In life, there are times when the plate is too full. Overwhelming feelings are just that, but still real to us. Other times simply have too many things happening at once, but they too are very real.
In my case it is the later – most notably, both my mother-in-law and father-in-law are in the hospital. There are other important tasks also to juggle at this time, so it’s best I step away from blogging for a bit … thus no new posts and maybe limited visiting. I’ll let time dictate that. Personally, I hope it is just for the rest of the week. My next post will be Monday Morning Entertainment, in which I will also provide an update.
My in-laws love these songs, so to spread hope for their recoveries, listen to as many as you want. Which did you choose?
Oddly enough, Reformation Day is just a few days before Election Day 2010. On the other hand, changes desired by many voters today is not even close to the changes brought forth by the Protestant Reformation leaders.
The reformation of the 1500s brought forth changes in political, economic, social, and artistic aspects of society. New Christian denominations formed. The Roman Catholic Church eventually changed. Through the historical lens, no wonder historians list the Protestant Reformation as one of the most impacting events in history.
Martin Luther wanted to reform the Roman Catholic Church – not leave it – yet his theology is the foundation of Lutheranism. However, today’s Lutherans divide themselves into different organizations as they interpret both the words of Luther and the Bible differently. Then comparing any of the Lutherans to other Christian denominations is another story.
Nonetheless, many congregations today can find their roots in the events approaching 500 years ago. Today, an aspect of the Tea Party movement wants to force their religious philosophy onto everyone. I say we may need more study, dialogue, and inward reflection to bring about a reformation of the current religious climate.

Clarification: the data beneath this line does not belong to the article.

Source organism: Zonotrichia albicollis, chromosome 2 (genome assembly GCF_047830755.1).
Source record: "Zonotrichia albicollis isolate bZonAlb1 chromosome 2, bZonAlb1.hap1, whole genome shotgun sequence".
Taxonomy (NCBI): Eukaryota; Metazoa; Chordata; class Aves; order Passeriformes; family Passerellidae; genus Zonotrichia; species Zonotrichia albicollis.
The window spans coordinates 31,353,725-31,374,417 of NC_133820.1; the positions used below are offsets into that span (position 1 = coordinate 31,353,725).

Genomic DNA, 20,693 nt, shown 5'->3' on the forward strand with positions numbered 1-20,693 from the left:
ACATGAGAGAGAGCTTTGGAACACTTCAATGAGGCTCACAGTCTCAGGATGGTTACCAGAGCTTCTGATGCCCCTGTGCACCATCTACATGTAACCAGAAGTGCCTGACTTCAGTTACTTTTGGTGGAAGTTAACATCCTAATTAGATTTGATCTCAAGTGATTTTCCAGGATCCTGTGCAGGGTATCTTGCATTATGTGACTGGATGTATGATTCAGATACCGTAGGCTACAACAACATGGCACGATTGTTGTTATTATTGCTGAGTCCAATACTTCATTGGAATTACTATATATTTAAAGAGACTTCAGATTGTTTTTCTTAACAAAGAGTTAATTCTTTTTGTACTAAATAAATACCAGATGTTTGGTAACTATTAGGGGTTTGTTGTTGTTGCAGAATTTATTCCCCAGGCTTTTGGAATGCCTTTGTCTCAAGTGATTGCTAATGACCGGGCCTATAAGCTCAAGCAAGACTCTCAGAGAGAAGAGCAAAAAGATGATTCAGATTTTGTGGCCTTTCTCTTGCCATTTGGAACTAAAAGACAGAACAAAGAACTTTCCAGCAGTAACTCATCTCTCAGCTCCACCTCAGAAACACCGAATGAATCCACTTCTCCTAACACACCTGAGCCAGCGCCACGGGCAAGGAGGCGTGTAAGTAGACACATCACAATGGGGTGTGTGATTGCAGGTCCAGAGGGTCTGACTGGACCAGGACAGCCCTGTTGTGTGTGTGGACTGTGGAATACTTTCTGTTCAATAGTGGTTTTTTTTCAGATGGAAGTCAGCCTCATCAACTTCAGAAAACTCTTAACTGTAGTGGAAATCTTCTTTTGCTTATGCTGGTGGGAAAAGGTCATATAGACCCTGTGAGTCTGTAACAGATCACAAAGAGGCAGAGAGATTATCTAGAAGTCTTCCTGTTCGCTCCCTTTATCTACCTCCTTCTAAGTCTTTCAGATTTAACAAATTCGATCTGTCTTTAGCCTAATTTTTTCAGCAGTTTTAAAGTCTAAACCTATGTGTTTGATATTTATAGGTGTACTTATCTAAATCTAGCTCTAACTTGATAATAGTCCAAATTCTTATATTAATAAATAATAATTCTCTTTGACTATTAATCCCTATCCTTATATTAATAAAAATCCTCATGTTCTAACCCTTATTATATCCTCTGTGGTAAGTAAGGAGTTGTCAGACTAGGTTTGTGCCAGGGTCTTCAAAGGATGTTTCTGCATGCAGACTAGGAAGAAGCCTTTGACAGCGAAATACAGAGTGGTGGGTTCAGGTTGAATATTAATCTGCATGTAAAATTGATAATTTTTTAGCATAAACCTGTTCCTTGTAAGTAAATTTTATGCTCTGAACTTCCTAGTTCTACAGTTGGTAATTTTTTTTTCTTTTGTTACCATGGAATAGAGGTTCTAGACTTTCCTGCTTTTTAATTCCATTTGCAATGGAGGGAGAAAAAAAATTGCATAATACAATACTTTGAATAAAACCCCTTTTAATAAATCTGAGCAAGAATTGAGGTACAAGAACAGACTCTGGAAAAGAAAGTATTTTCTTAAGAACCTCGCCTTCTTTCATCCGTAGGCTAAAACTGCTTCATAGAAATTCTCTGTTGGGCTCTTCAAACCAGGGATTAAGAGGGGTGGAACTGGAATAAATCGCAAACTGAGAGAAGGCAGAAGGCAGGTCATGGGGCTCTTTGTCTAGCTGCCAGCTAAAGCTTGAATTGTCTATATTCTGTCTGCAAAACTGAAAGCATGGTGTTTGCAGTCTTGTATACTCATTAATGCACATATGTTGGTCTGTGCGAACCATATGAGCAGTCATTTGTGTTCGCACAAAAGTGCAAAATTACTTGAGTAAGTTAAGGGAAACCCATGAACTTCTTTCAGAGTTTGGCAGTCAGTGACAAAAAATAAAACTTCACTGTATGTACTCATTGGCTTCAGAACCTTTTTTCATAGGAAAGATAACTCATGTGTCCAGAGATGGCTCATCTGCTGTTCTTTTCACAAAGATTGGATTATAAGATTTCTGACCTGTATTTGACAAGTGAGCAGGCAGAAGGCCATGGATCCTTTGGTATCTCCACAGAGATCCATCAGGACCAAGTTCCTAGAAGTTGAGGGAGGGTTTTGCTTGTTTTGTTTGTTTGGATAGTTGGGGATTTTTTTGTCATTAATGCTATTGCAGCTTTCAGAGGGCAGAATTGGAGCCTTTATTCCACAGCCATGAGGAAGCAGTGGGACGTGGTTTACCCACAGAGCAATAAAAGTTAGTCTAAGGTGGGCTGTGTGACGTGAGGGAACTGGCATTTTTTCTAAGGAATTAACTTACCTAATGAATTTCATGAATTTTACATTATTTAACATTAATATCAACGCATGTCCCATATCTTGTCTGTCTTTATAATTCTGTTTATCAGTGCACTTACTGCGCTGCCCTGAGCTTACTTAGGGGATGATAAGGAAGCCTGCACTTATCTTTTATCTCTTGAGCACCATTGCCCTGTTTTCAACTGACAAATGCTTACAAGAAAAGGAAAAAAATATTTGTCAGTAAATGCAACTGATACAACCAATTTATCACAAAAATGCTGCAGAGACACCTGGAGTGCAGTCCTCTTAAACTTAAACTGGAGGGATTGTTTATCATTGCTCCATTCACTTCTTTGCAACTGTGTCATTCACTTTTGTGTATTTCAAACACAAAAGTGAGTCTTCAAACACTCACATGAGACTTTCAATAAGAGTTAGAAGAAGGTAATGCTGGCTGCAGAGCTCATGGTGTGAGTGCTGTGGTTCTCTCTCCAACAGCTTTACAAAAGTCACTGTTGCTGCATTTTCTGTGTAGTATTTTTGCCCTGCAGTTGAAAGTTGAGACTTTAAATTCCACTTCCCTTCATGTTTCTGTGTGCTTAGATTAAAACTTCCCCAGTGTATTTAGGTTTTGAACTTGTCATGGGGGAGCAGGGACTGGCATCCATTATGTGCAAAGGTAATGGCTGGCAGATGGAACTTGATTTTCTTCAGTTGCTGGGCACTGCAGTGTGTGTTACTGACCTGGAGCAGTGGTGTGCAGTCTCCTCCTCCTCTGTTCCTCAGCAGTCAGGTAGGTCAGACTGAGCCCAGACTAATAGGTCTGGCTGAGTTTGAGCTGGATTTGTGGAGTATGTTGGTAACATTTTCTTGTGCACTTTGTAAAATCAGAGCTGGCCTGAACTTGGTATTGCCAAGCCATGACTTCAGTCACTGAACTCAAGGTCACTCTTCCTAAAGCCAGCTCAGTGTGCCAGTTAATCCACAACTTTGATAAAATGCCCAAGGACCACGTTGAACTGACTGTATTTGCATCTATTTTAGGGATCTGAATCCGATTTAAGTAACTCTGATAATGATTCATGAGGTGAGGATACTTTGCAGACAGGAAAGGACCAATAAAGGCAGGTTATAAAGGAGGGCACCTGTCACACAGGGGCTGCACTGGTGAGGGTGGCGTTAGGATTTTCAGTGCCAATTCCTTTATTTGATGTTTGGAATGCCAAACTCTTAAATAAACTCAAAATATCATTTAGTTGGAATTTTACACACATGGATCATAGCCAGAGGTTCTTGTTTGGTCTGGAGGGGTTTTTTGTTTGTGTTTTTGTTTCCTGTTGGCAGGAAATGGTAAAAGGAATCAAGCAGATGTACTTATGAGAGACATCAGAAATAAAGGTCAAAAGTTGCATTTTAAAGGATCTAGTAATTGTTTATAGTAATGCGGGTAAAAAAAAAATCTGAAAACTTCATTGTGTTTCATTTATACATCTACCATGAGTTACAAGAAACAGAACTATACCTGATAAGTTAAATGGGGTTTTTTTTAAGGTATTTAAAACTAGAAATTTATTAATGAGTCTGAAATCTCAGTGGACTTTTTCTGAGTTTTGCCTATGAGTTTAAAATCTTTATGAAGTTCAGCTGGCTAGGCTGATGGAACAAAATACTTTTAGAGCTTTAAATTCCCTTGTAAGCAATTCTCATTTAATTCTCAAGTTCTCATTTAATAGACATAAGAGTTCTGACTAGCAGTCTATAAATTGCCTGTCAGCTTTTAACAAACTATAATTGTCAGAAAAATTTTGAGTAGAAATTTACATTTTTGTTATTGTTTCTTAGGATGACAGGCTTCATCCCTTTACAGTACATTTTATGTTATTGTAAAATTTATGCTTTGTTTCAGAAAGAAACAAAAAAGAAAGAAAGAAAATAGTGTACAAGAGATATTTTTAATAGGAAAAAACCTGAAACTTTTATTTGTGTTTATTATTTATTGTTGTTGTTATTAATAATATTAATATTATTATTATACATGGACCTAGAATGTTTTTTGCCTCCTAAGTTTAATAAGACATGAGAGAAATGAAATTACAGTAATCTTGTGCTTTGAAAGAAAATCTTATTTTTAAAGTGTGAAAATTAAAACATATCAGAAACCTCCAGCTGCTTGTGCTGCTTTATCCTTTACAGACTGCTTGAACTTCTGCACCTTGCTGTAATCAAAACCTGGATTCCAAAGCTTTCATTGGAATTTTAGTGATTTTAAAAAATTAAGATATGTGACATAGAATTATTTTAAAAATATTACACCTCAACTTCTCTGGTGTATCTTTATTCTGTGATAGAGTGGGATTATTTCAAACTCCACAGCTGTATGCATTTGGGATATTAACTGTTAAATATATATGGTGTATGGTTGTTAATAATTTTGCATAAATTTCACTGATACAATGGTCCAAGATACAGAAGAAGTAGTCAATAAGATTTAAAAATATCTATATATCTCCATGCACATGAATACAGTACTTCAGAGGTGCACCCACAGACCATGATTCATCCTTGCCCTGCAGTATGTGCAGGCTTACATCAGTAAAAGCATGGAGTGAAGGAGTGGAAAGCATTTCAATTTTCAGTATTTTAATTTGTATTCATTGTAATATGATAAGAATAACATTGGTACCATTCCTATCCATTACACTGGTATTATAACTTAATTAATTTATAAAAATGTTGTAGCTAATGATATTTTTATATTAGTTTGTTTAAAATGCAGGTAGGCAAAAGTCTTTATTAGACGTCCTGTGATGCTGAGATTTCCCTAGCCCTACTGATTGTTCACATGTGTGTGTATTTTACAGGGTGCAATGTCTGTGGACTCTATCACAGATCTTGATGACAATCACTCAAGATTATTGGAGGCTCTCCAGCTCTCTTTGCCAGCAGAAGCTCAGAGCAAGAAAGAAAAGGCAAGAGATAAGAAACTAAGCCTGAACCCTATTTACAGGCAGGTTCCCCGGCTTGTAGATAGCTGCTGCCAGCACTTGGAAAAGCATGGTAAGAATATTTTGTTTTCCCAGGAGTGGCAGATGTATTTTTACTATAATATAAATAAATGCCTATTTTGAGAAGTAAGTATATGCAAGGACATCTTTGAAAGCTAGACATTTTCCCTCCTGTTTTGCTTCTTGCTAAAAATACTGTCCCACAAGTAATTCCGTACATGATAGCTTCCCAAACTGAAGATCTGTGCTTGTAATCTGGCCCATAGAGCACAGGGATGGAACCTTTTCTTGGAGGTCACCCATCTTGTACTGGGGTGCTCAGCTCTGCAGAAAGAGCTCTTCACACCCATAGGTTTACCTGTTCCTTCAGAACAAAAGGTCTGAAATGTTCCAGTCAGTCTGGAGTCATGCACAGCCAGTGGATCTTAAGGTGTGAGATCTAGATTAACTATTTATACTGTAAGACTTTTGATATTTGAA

Below are three videos, a choir’s hymn set to images from the Reformation, a handbell choir to the same tune, and for those who have the time, a longer travel documentary by travel guru Rick Steves.
A Mighty Fortress is Our God (Singing Choir)
A Mighty Fortress is Our God (Handbell Choir)
Rick Steve: Luther’s Germany
As a movement that began to reform the Roman Catholic Church, the Protestant Reformation is one of the most influential events in human history. Reformers as Charles Wesley, Martin Luther, John Calvin, Ulrich Zwingli, and others led the way to changes that have anchored roots in many churches today. Yet one’s perspective continues to drive understanding of the times; for instance did the Church of England leave the Roman Catholics or did they get kicked out?
Although many of the issues that drove the reformers and society have been resolved, issues today still divide denominations – both within and between. As many Christians strive to find common ground as opposed to emphasizing differences, modern-day riffs still exist and churches seemingly adjust to societal response. For example, just this week the Roman Catholics placed a new welcome for Anglicans. Of course the driving force behind this action is subject to debate.
This weekend the sounds of Luther’s A Mighty Fortress will fill many churches. Our Lutheran church is no different as our handbells will have a role. Since YouTube doesn’t have the version we’re playing, handbell enthusiasts will have to listen to this audio.
Meanwhile, here’s an energetic version of A Mighty Fortress from the St. Olaf College Handbell Choir.